• Updating estate planning to protect the institutionalized spouse

One of the most important things a Community Spouse needs to do is to update his or her estate planning.  A typical estate plan for a married couple is what we call “I Love You” wills where the spouses leave everything to each other.  This type of planning is counterproductive once one spouse is on Medicaid.  If the Community Spouse dies with an “I Love You” will, then all the assets in the Community Spouse’s name will be transferred to the Institutionalized Spouse, causing the Institutionalized Spouse to lose Medicaid benefits.  It is important to update the Community Spouse’s estate plan to protect the Institutionalized Spouse as much as possible. 

It is also important to know a Community Spouse cannot disinherit the Institutionalized Spouse.  Colorado has statutory law which does not allow for one spouse to disinherit completely the other spouse.  This is called a spousal election.  The law allows for a disinherited spouse to elect against the other spouse’s estate plan and take some of the assets, depending on the asset’s allocation.  In the Medicaid regulations, if Mary tries to disinherit John, the regulations will require John to make an election against Mary’s estate.  This election right needs to be considered when preparing estate planning for the Community Spouse.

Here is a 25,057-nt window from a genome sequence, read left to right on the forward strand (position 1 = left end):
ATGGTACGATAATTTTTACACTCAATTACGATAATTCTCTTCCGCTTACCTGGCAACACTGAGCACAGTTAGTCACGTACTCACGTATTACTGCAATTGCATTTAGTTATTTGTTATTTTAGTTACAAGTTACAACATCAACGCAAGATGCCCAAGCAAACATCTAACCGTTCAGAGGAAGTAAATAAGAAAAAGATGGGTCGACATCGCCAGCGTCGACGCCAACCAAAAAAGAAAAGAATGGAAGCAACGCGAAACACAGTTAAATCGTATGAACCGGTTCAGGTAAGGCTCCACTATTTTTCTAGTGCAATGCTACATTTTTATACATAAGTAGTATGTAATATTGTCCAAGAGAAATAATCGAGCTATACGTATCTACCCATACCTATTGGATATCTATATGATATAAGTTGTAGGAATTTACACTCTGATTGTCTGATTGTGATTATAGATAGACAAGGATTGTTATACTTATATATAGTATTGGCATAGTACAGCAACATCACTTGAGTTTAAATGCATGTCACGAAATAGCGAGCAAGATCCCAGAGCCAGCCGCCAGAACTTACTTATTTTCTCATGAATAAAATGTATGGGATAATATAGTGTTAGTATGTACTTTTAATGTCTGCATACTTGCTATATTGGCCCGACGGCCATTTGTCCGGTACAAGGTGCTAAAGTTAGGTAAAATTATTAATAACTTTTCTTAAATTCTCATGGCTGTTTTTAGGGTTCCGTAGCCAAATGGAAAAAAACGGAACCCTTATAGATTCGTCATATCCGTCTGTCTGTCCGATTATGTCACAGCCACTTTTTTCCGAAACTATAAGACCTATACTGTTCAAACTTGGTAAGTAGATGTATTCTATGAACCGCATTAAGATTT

• Make transfers after institutionalized spouse is on Medicaid 

The regulations state after an Institutionalized Spouse has been determined eligible for Medicaid, the Community Spouse’s assets are no longer considered for re-determination purposes. This allows a Community Spouse to employ long-term care strategies which may include making transfers of assets which do not impair the Institutionalized Spouse’s benefits. In our example, Mary may want to make a transfer of her residence or cash to implement an asset protection long-term care plan. She will need to wait until John has been determined eligible for Medicaid and then she can make the transfer.  

  • Using a Personal Service Contract to stay at home

 In some circumstances Community Spouses discover living alone is more difficult than they anticipated.  To facilitate the Community Spouse staying at home as long as possible, we often use Caregiver Agreements (also known as Personal Service Contracts) in which the Community Spouse hires a family member or friend to provide services for them at home.  This allows for a transfer of assets between the Community Spouse and children or other relatives.  In our case, if Mary needs assistance with personal care or financial management, she can enter into an agreement with her daughter to provide care.  The agreement spells out exactly the services to be provided and compensation to be paid.  Keep in mind, this is income to the child and must be reported.  It is imperative under the rules the agreement be in writing prior to any services being commenced.  

Brown & Brown, P.C. 1250 East Sherwood Drive, Grand Junction, Colorado 81501 (970)-243-8250 (tel), (970) 241-1144 (fax)